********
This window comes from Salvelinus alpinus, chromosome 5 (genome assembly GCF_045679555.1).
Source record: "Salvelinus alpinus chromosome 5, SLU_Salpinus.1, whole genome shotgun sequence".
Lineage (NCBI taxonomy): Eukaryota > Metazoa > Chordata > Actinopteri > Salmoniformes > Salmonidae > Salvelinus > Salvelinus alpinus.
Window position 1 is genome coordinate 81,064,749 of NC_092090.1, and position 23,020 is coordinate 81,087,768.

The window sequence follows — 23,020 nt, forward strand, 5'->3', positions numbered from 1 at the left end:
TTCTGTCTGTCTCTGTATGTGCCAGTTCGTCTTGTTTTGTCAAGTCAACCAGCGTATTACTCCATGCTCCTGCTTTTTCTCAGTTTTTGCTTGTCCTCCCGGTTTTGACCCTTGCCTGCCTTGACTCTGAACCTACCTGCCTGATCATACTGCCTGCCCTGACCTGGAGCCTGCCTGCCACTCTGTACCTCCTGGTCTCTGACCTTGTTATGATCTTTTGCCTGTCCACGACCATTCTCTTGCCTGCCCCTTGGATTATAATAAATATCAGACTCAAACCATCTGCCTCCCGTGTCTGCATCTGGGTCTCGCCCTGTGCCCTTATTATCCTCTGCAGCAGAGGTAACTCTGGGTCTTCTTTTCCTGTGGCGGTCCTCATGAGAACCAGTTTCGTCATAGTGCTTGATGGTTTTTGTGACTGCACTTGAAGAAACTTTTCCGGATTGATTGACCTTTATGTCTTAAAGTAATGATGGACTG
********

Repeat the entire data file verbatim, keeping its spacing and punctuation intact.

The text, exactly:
This window comes from Salvelinus alpinus, chromosome 5 (genome assembly GCF_045679555.1).
Source record: "Salvelinus alpinus chromosome 5, SLU_Salpinus.1, whole genome shotgun sequence".
Lineage (NCBI taxonomy): Eukaryota > Metazoa > Chordata > Actinopteri > Salmoniformes > Salmonidae > Salvelinus > Salvelinus alpinus.
Window position 1 is genome coordinate 81,064,749 of NC_092090.1, and position 23,020 is coordinate 81,087,768.

The window sequence follows — 23,020 nt, forward strand, 5'->3', positions numbered from 1 at the left end:
TTCTGTCTGTCTCTGTATGTGCCAGTTCGTCTTGTTTTGTCAAGTCAACCAGCGTATTACTCCATGCTCCTGCTTTTTCTCAGTTTTTGCTTGTCCTCCCGGTTTTGACCCTTGCCTGCCTTGACTCTGAACCTACCTGCCTGATCATACTGCCTGCCCTGACCTGGAGCCTGCCTGCCACTCTGTACCTCCTGGTCTCTGACCTTGTTATGATCTTTTGCCTGTCCACGACCATTCTCTTGCCTGCCCCTTGGATTATAATAAATATCAGACTCAAACCATCTGCCTCCCGTGTCTGCATCTGGGTCTCGCCCTGTGCCCTTATTATCCTCTGCAGCAGAGGTAACTCTGGGTCTTCTTTTCCTGTGGCGGTCCTCATGAGAACCAGTTTCGTCATAGTGCTTGATGGTTTTTGTGACTGCACTTGAAGAAACTTTTCCGGATTGATTGACCTTTATGTCTTAAAGTAATGATGGACTG